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Pearl et al. "Causal Inference in Statistics: A Primer" (2016) p. 69 Theorem 3.4.1 provides the Front-Door Adjustment formula: $$ P(y | \text{do}(X = x)) = \sum_z P(z | x) \sum_{x'} P(y|x', z)P(x'). $$ Does it mean $$ P(y | \text{do}(X = x)) = \sum_z \left[ P(z | x) \sum_{x'} \left\{ P(y|x', z)P(x') \right\} \right] $$ or $$ P(y | \text{do}(X = x)) = \left[ \sum_z P(z | x) \right]\cdot \left[ \sum_{x'} \left\{ P(y|x', z)P(x') \right\} \right]? $$

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  • $\begingroup$ The last expression is not allowed, because $P(y|x',z)$ has $z$ in it, but that term has fallen out of scope of the $z$ summation. $\endgroup$ – Adrian Keister Apr 2 at 14:40
  • $\begingroup$ @AdrianKeister, got it, thank you. $\endgroup$ – Richard Hardy Apr 2 at 14:59
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It means $$ P(y|\text{do}(X=x)) = \sum_z \left[ P(z|x) \sum_{x'} \left\{ P(y|x',z) P(x') \right\} \right]. $$ This can be seen from equation (3.15) on p. 68 which is $$ P(y|\text{do}(X=x)) = \sum_z \sum_{x'} \left\{ P(y|x',z) P(x') P(z|x) \right\} $$ and can be rearranged to be $$ P(y|\text{do}(X=x)) = \sum_z \sum_{x'} \left\{ P(z|x) P(y|x',z) P(x') \right\}, $$ the latter ordering of conditional probabilities corresponding to the ordering in the equation at the top of this answer.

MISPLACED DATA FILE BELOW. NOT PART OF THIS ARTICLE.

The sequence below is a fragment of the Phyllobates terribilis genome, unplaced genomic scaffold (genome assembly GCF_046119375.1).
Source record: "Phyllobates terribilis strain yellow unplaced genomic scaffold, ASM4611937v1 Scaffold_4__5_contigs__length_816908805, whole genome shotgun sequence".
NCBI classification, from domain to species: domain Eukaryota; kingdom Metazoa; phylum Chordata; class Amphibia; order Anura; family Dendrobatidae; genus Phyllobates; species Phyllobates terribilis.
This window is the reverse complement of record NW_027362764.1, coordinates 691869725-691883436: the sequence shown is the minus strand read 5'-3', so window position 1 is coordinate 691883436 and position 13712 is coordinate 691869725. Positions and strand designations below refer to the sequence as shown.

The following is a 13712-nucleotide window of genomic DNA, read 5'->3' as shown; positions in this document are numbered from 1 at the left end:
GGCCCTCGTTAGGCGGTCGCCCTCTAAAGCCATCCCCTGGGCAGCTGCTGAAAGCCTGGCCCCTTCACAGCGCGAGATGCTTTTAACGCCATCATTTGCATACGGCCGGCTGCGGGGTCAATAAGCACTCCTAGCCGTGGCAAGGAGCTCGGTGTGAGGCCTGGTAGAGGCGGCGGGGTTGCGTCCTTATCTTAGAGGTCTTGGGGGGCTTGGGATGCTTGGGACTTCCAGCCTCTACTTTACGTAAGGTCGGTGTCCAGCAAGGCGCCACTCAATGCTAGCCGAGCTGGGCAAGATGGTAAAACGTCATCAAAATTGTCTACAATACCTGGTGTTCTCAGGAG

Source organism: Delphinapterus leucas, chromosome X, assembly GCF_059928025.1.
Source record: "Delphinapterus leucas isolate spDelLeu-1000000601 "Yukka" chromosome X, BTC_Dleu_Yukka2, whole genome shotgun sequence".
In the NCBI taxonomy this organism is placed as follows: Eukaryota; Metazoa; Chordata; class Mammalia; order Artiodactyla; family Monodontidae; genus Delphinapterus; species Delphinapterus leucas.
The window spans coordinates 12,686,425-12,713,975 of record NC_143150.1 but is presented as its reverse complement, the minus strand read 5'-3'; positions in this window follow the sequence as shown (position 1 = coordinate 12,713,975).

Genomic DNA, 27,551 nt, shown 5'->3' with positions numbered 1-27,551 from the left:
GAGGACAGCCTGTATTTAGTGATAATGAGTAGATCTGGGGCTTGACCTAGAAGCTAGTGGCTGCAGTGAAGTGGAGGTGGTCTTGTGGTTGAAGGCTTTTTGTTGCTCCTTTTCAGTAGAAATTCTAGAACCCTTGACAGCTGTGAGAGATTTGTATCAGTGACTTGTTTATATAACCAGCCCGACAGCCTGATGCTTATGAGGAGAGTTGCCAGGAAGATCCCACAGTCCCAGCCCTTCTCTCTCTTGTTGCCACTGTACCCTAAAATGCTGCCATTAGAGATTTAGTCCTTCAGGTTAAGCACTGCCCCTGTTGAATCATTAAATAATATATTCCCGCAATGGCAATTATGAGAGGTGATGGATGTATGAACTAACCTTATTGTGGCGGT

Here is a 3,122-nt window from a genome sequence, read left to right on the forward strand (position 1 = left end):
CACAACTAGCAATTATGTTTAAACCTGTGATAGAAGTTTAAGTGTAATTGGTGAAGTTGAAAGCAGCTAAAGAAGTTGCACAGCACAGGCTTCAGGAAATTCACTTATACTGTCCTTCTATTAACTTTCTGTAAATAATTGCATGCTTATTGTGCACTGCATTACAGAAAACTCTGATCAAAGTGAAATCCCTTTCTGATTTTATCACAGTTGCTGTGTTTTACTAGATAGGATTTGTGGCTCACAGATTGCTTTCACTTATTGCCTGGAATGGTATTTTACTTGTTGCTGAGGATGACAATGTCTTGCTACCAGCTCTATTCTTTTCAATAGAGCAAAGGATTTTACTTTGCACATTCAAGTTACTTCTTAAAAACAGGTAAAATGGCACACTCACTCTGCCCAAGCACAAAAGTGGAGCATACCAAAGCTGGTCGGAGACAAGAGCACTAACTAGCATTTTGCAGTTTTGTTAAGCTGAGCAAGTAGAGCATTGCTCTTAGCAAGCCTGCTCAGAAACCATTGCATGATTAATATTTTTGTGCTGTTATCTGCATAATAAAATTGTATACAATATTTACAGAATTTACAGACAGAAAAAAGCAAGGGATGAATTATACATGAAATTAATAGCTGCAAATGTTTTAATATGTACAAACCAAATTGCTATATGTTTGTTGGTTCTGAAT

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    $\begingroup$ Right. $x'$ is just a dummy variable, and does not show up in the $P(z|x),$ so that that term can move in or out of the second sum with impunity. $\endgroup$ – Adrian Keister Apr 2 at 14:31

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